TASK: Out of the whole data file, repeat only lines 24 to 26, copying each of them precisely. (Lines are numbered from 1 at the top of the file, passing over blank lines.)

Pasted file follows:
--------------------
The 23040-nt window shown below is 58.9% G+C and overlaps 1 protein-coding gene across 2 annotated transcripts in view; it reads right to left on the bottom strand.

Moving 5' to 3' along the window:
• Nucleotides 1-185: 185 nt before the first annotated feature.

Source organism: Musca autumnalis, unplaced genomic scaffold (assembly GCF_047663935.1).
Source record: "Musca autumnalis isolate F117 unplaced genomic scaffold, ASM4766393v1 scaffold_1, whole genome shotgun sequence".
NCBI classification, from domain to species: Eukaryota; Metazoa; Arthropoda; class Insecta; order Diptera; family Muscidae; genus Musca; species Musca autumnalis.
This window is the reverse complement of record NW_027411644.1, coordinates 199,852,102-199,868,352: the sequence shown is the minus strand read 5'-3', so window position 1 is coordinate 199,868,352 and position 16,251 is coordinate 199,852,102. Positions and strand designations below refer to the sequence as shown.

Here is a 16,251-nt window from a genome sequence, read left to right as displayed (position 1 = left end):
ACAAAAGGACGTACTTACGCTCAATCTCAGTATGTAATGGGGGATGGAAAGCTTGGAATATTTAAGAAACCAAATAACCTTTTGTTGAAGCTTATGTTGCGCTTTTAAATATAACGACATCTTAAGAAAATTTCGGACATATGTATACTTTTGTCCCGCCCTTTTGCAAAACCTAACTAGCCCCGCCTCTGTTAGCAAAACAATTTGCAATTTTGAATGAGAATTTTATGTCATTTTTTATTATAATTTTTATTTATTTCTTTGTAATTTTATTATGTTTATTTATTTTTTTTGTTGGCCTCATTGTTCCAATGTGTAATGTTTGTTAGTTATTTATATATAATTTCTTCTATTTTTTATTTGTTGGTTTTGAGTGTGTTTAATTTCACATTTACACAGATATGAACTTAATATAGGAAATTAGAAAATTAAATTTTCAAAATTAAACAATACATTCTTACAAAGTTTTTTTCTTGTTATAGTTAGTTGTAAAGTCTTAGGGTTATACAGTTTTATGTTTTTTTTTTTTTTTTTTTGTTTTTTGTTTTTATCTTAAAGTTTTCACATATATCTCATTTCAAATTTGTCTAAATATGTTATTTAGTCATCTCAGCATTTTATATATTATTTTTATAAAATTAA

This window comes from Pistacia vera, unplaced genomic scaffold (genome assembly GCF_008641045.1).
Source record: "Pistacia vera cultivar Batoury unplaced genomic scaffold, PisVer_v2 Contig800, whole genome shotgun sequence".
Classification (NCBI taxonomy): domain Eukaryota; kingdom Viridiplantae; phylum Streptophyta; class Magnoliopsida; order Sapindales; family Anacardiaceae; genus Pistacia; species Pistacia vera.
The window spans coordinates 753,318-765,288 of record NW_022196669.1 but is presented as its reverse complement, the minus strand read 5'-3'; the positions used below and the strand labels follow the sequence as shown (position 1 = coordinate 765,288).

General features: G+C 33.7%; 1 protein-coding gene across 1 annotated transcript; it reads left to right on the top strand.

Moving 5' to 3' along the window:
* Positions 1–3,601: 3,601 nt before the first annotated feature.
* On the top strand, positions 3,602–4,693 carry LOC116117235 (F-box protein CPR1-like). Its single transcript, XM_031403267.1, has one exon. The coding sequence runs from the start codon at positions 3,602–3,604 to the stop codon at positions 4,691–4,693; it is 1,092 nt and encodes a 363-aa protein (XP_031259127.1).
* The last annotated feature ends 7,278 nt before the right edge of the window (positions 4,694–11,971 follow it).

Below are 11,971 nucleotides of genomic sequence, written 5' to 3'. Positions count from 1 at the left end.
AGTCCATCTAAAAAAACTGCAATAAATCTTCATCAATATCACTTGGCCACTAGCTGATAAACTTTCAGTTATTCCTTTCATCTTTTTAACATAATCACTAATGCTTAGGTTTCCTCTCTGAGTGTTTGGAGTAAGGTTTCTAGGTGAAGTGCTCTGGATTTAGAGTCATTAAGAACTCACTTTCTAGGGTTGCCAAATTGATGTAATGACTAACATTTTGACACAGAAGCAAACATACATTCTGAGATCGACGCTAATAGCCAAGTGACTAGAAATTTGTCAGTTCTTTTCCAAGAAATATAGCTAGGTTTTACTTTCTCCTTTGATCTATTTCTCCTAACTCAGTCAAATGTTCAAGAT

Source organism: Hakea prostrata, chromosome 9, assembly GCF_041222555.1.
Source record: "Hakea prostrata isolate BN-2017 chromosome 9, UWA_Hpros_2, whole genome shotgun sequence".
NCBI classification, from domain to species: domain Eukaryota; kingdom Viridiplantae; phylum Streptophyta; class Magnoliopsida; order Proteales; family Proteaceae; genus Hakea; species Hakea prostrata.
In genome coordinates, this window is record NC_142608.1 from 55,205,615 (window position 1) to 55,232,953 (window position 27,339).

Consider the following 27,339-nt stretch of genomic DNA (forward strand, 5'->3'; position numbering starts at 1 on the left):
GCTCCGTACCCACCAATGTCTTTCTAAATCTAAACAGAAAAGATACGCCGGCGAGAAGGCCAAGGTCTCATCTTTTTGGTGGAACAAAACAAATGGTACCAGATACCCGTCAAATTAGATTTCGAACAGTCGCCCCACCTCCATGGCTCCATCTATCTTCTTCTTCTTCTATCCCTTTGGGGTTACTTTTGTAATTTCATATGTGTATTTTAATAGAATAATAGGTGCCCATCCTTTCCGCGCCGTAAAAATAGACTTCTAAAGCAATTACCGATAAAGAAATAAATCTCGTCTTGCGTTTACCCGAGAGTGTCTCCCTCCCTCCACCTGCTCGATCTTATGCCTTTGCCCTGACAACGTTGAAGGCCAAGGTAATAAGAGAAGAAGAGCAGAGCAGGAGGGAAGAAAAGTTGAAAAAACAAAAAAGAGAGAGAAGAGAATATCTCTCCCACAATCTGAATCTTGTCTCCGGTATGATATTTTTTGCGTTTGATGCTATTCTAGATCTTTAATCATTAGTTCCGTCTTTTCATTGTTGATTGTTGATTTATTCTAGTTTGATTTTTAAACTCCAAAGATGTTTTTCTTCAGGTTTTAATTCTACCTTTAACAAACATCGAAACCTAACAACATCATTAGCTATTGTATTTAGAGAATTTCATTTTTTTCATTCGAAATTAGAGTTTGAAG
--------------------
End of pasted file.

In genome coordinates, this window is record NC_142608.1 from 55,205,615 (window position 1) to 55,232,953 (window position 27,339).

Consider the following 27,339-nt stretch of genomic DNA (forward strand, 5'->3'; position numbering starts at 1 on the left):
GCTCCGTACCCACCAATGTCTTTCTAAATCTAAACAGAAAAGATACGCCGGCGAGAAGGCCAAGGTCTCATCTTTTTGGTGGAACAAAACAAATGGTACCAGATACCCGTCAAATTAGATTTCGAACAGTCGCCCCACCTCCATGGCTCCATCTATCTTCTTCTTCTTCTATCCCTTTGGGGTTACTTTTGTAATTTCATATGTGTATTTTAATAGAATAATAGGTGCCCATCCTTTCCGCGCCGTAAAAATAGACTTCTAAAGCAATTACCGATAAAGAAATAAATCTCGTCTTGCGTTTACCCGAGAGTGTCTCCCTCCCTCCACCTGCTCGATCTTATGCCTTTGCCCTGACAACGTTGAAGGCCAAGGTAATAAGAGAAGAAGAGCAGAGCAGGAGGGAAGAAAAGTTGAAAAAACAAAAAAGAGAGAGAAGAGAATATCTCTCCCACAATCTGAATCTTGTCTCCGGTATGATATTTTTTGCGTTTGATGCTATTCTAGATCTTTAATCATTAGTTCCGTCTTTTCATTGTTGATTGTTGATTTATTCTAGTTTGATTTTTAAACTCCAAAGATGTTTTTCTTCAGGTTTTAATTCTACCTTTAACAAACATCGAAACCTAACAACATCATTAGCTATTGTATTTAGAGAATTTCATTTTTTTCATTCGAAATTAGAGTTTGAAG